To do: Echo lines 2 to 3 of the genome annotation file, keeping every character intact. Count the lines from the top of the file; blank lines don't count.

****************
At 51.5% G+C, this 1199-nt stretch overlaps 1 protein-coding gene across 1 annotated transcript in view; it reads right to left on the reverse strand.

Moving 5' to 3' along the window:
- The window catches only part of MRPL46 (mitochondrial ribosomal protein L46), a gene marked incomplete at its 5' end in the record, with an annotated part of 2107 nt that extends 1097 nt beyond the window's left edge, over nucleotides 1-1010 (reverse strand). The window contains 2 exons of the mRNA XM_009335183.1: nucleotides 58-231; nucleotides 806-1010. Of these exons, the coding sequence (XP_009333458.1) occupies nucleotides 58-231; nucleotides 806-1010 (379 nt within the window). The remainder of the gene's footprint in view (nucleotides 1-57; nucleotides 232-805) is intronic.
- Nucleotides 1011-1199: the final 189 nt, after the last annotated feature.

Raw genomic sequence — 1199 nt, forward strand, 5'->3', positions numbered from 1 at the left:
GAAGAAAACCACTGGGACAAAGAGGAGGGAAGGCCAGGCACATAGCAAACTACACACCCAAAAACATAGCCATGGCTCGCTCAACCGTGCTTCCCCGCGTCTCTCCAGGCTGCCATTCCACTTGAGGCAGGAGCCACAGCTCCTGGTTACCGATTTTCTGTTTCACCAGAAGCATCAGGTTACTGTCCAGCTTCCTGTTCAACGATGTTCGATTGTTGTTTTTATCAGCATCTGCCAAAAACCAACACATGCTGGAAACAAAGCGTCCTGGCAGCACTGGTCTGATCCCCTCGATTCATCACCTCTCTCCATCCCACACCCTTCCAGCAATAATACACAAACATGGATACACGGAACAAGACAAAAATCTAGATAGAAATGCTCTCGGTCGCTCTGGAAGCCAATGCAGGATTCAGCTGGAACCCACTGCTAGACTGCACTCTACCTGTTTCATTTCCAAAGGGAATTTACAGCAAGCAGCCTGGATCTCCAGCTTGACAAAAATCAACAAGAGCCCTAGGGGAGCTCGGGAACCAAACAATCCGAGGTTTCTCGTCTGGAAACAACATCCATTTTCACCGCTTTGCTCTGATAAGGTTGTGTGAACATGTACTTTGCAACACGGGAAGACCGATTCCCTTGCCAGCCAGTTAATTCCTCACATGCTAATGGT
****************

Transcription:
Moving 5' to 3' along the window:
- The window catches only part of MRPL46 (mitochondrial ribosomal protein L46), a gene marked incomplete at its 5' end in the record, with an annotated part of 2107 nt that extends 1097 nt beyond the window's left edge, over nucleotides 1-1010 (reverse strand). The window contains 2 exons of the mRNA XM_009335183.1: nucleotides 58-231; nucleotides 806-1010. Of these exons, the coding sequence (XP_009333458.1) occupies nucleotides 58-231; nucleotides 806-1010 (379 nt within the window). The remainder of the gene's footprint in view (nucleotides 1-57; nucleotides 232-805) is intronic.